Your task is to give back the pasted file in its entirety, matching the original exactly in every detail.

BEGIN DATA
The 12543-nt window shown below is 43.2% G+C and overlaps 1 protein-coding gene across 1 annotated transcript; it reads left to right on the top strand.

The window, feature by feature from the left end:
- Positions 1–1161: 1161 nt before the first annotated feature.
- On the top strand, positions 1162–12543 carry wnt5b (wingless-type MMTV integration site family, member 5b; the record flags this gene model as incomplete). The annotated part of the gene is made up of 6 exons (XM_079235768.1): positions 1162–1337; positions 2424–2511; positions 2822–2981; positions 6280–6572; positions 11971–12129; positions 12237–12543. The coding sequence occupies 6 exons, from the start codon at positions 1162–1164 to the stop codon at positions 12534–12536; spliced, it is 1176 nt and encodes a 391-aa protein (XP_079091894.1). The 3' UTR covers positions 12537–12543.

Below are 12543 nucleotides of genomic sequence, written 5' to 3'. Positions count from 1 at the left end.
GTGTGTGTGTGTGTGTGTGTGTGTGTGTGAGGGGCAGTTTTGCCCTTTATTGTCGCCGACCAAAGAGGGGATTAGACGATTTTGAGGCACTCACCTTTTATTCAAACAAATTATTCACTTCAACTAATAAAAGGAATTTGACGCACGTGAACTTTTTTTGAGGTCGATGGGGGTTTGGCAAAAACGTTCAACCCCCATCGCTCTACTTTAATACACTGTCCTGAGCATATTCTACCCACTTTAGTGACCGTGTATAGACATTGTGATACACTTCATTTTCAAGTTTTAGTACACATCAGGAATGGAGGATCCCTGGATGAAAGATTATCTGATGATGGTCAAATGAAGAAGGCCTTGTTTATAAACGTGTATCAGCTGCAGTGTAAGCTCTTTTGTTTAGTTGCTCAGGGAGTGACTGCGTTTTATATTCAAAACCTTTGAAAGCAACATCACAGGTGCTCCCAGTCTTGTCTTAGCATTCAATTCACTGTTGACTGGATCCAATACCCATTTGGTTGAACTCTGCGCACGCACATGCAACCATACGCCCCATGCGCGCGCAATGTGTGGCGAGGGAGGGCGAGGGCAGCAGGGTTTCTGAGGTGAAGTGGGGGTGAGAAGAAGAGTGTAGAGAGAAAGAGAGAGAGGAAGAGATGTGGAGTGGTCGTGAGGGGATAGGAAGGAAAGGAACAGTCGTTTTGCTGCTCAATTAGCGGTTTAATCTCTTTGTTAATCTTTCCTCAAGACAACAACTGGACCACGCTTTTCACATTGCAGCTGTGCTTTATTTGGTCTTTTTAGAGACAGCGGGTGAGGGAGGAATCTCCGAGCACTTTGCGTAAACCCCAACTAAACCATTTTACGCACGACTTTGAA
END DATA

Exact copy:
The 12543-nt window shown below is 43.2% G+C and overlaps 1 protein-coding gene across 1 annotated transcript; it reads left to right on the top strand.

The window, feature by feature from the left end:
- Positions 1–1161: 1161 nt before the first annotated feature.
- On the top strand, positions 1162–12543 carry wnt5b (wingless-type MMTV integration site family, member 5b; the record flags this gene model as incomplete). The annotated part of the gene is made up of 6 exons (XM_079235768.1): positions 1162–1337; positions 2424–2511; positions 2822–2981; positions 6280–6572; positions 11971–12129; positions 12237–12543. The coding sequence occupies 6 exons, from the start codon at positions 1162–1164 to the stop codon at positions 12534–12536; spliced, it is 1176 nt and encodes a 391-aa protein (XP_079091894.1). The 3' UTR covers positions 12537–12543.

Below are 12543 nucleotides of genomic sequence, written 5' to 3'. Positions count from 1 at the left end.
GTGTGTGTGTGTGTGTGTGTGTGTGTGTGAGGGGCAGTTTTGCCCTTTATTGTCGCCGACCAAAGAGGGGATTAGACGATTTTGAGGCACTCACCTTTTATTCAAACAAATTATTCACTTCAACTAATAAAAGGAATTTGACGCACGTGAACTTTTTTTGAGGTCGATGGGGGTTTGGCAAAAACGTTCAACCCCCATCGCTCTACTTTAATACACTGTCCTGAGCATATTCTACCCACTTTAGTGACCGTGTATAGACATTGTGATACACTTCATTTTCAAGTTTTAGTACACATCAGGAATGGAGGATCCCTGGATGAAAGATTATCTGATGATGGTCAAATGAAGAAGGCCTTGTTTATAAACGTGTATCAGCTGCAGTGTAAGCTCTTTTGTTTAGTTGCTCAGGGAGTGACTGCGTTTTATATTCAAAACCTTTGAAAGCAACATCACAGGTGCTCCCAGTCTTGTCTTAGCATTCAATTCACTGTTGACTGGATCCAATACCCATTTGGTTGAACTCTGCGCACGCACATGCAACCATACGCCCCATGCGCGCGCAATGTGTGGCGAGGGAGGGCGAGGGCAGCAGGGTTTCTGAGGTGAAGTGGGGGTGAGAAGAAGAGTGTAGAGAGAAAGAGAGAGAGGAAGAGATGTGGAGTGGTCGTGAGGGGATAGGAAGGAAAGGAACAGTCGTTTTGCTGCTCAATTAGCGGTTTAATCTCTTTGTTAATCTTTCCTCAAGACAACAACTGGACCACGCTTTTCACATTGCAGCTGTGCTTTATTTGGTCTTTTTAGAGACAGCGGGTGAGGGAGGAATCTCCGAGCACTTTGCGTAAACCCCAACTAAACCATTTTACGCACGACTTTGAA